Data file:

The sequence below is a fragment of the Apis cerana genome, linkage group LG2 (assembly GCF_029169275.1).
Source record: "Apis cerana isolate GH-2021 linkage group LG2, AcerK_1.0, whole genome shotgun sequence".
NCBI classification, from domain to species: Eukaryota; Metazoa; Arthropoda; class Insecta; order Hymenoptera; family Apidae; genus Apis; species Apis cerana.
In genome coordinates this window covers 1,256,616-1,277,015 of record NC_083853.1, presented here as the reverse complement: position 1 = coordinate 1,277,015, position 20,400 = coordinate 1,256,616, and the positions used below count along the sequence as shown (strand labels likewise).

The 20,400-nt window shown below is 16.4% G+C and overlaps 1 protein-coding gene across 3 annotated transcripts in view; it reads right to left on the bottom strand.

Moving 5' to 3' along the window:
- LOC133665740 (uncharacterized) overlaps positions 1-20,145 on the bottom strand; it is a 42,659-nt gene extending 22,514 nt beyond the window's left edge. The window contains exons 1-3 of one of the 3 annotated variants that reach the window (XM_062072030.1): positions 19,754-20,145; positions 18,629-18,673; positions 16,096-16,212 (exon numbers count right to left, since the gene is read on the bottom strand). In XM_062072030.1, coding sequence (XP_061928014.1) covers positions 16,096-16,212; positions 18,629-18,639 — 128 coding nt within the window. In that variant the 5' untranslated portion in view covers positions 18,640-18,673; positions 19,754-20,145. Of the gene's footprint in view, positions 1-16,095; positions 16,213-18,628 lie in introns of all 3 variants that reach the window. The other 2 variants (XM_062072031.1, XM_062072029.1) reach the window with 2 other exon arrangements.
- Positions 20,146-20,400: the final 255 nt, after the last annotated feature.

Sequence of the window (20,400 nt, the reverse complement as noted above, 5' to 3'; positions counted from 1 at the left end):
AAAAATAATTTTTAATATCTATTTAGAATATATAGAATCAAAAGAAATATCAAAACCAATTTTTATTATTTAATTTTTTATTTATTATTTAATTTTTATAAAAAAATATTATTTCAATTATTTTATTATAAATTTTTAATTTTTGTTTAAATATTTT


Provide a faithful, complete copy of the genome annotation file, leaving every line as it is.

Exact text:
The sequence below is a fragment of the Apis cerana genome, linkage group LG2 (assembly GCF_029169275.1).
Source record: "Apis cerana isolate GH-2021 linkage group LG2, AcerK_1.0, whole genome shotgun sequence".
NCBI classification, from domain to species: Eukaryota; Metazoa; Arthropoda; class Insecta; order Hymenoptera; family Apidae; genus Apis; species Apis cerana.
In genome coordinates this window covers 1,256,616-1,277,015 of record NC_083853.1, presented here as the reverse complement: position 1 = coordinate 1,277,015, position 20,400 = coordinate 1,256,616, and the positions used below count along the sequence as shown (strand labels likewise).

The 20,400-nt window shown below is 16.4% G+C and overlaps 1 protein-coding gene across 3 annotated transcripts in view; it reads right to left on the bottom strand.

Moving 5' to 3' along the window:
- LOC133665740 (uncharacterized) overlaps positions 1-20,145 on the bottom strand; it is a 42,659-nt gene extending 22,514 nt beyond the window's left edge. The window contains exons 1-3 of one of the 3 annotated variants that reach the window (XM_062072030.1): positions 19,754-20,145; positions 18,629-18,673; positions 16,096-16,212 (exon numbers count right to left, since the gene is read on the bottom strand). In XM_062072030.1, coding sequence (XP_061928014.1) covers positions 16,096-16,212; positions 18,629-18,639 — 128 coding nt within the window. In that variant the 5' untranslated portion in view covers positions 18,640-18,673; positions 19,754-20,145. Of the gene's footprint in view, positions 1-16,095; positions 16,213-18,628 lie in introns of all 3 variants that reach the window. The other 2 variants (XM_062072031.1, XM_062072029.1) reach the window with 2 other exon arrangements.
- Positions 20,146-20,400: the final 255 nt, after the last annotated feature.

Sequence of the window (20,400 nt, the reverse complement as noted above, 5' to 3'; positions counted from 1 at the left end):
AAAAATAATTTTTAATATCTATTTAGAATATATAGAATCAAAAGAAATATCAAAACCAATTTTTATTATTTAATTTTTTATTTATTATTTAATTTTTATAAAAAAATATTATTTCAATTATTTTATTATAAATTTTTAATTTTTGTTTAAATATTTT